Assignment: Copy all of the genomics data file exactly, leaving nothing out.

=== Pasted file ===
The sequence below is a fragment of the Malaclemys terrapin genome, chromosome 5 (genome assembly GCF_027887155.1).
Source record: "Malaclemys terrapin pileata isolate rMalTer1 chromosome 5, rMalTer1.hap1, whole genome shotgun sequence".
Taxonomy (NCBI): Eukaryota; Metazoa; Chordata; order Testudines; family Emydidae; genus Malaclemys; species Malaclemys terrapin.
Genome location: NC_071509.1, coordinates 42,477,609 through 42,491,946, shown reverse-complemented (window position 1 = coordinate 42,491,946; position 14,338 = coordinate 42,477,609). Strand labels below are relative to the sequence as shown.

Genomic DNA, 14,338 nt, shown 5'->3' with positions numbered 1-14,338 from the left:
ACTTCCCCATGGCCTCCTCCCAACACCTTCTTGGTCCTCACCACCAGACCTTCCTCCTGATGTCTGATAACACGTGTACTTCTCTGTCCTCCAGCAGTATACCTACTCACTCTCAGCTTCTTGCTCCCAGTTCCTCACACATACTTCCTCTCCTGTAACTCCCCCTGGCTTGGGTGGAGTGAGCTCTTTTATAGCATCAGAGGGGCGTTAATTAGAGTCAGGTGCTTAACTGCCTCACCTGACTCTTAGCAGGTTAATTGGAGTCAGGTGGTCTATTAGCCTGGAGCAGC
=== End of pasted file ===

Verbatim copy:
The sequence below is a fragment of the Malaclemys terrapin genome, chromosome 5 (genome assembly GCF_027887155.1).
Source record: "Malaclemys terrapin pileata isolate rMalTer1 chromosome 5, rMalTer1.hap1, whole genome shotgun sequence".
Taxonomy (NCBI): Eukaryota; Metazoa; Chordata; order Testudines; family Emydidae; genus Malaclemys; species Malaclemys terrapin.
Genome location: NC_071509.1, coordinates 42,477,609 through 42,491,946, shown reverse-complemented (window position 1 = coordinate 42,491,946; position 14,338 = coordinate 42,477,609). Strand labels below are relative to the sequence as shown.

Genomic DNA, 14,338 nt, shown 5'->3' with positions numbered 1-14,338 from the left:
ACTTCCCCATGGCCTCCTCCCAACACCTTCTTGGTCCTCACCACCAGACCTTCCTCCTGATGTCTGATAACACGTGTACTTCTCTGTCCTCCAGCAGTATACCTACTCACTCTCAGCTTCTTGCTCCCAGTTCCTCACACATACTTCCTCTCCTGTAACTCCCCCTGGCTTGGGTGGAGTGAGCTCTTTTATAGCATCAGAGGGGCGTTAATTAGAGTCAGGTGCTTAACTGCCTCACCTGACTCTTAGCAGGTTAATTGGAGTCAGGTGGTCTATTAGCCTGGAGCAGC